The Difference between Public Relations and Marketing
By Darrell L. Browning
Many people confuse public relations and marketing, yet they are two very distinct things. Marketing connects products or services to a particular group or audience. This allows tailored approaches and makes it easier to measure results.
Public Relations are about building and maintaining relationships–truthful, honest connections between your organization’s internal and external stakeholders. Public relations should help set the tone of your company. Public Relations, like marketing, should be managed communication. At BrowningLaFrankie, we describe Public Relations as the art of identifying, establishing and maintaining mutually beneficial relationships with the media, the community, your customers, employees and others.
Ironically, Public Relations suffer from its own public relations image.
Although public relations professionals are often seen as simple party planners, Public Relations can–and should–play a central role in any organization. Public Relations should not simply be viewed as a tool to promote good things about the company–bad things happen too. The key is honesty.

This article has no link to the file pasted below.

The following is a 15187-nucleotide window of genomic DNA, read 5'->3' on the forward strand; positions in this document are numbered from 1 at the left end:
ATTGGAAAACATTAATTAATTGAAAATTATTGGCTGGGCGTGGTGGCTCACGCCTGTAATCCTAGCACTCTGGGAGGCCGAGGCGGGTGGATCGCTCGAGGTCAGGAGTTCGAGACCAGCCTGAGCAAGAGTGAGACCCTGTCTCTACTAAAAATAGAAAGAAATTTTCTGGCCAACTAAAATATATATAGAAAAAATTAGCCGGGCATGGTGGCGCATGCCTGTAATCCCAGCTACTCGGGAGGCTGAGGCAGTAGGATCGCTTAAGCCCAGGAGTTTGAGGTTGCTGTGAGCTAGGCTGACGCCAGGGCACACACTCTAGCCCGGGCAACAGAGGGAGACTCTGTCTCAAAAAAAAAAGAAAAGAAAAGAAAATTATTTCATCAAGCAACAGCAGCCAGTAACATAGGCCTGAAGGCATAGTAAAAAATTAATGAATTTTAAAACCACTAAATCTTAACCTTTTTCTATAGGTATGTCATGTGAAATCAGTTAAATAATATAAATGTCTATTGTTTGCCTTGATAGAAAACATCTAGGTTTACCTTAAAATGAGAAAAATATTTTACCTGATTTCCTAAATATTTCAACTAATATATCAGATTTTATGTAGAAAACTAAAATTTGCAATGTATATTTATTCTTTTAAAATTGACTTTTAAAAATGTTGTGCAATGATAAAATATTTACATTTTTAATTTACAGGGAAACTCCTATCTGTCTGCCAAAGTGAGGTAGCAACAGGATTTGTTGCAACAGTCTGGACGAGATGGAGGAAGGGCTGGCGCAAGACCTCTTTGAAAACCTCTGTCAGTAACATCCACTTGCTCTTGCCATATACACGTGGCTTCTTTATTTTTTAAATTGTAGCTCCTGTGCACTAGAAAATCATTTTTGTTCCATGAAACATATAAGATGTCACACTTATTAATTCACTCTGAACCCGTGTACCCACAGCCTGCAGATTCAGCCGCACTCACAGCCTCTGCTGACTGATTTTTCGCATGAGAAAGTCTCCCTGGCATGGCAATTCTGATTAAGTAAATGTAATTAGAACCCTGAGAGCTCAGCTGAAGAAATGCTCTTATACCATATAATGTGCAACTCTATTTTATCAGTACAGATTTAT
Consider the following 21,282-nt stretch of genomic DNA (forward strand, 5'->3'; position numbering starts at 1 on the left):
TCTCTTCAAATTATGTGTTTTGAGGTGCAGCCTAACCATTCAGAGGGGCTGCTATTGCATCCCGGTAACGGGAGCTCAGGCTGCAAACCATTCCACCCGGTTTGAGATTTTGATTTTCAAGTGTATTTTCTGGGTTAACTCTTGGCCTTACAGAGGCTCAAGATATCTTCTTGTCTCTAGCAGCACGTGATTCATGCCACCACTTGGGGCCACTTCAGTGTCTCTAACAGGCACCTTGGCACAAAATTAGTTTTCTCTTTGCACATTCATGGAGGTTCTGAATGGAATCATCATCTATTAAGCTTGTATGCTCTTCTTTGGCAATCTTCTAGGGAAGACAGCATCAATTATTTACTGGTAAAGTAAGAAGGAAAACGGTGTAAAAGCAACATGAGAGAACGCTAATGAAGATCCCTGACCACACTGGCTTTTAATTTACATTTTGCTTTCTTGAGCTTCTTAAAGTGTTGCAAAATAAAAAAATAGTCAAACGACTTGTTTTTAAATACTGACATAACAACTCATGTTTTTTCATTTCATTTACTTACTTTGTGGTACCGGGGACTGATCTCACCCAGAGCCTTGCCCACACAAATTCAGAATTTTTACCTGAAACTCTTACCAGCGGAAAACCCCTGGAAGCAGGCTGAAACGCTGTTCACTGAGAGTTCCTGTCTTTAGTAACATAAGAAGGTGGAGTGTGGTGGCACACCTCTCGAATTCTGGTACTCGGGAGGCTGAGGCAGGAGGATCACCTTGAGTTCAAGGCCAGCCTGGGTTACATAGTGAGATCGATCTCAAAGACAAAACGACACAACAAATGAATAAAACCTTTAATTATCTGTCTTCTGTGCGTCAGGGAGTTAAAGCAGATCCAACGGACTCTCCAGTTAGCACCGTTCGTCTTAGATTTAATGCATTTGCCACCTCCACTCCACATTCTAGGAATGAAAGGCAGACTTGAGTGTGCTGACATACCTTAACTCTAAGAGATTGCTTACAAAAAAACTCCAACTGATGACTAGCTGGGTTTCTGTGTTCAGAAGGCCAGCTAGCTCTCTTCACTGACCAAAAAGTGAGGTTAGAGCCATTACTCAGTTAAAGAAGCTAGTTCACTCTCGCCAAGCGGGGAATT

Your company’s image should stem from reality. From that, develop powerful messages that resonate with all audiences. In today’s information age, organizations need to recognize Public Relations should be on the leadership team–not simply relegated to plan a ribbon cutting, write a press release or respond to a crisis when they haven’t been in the Boardroom.
Public relations professionals should also serve as opinion leaders when it comes to corporate communication–helping identify, create and direct strategic messages. Ideally, public relations professionals serve as a liaison between your company and those with a stake in your organization.
Tragically, many companies take an axe to Public Relations staff when budget problems arise. Big mistake. Studies have repeatedly shown that successful companies prepare to emerge from economic downturns—and Public Relations are an integral part of that process. We recommend enhanced communication between company leaders and public relations personnel who will–you’ll see– earn the support of the leadership team.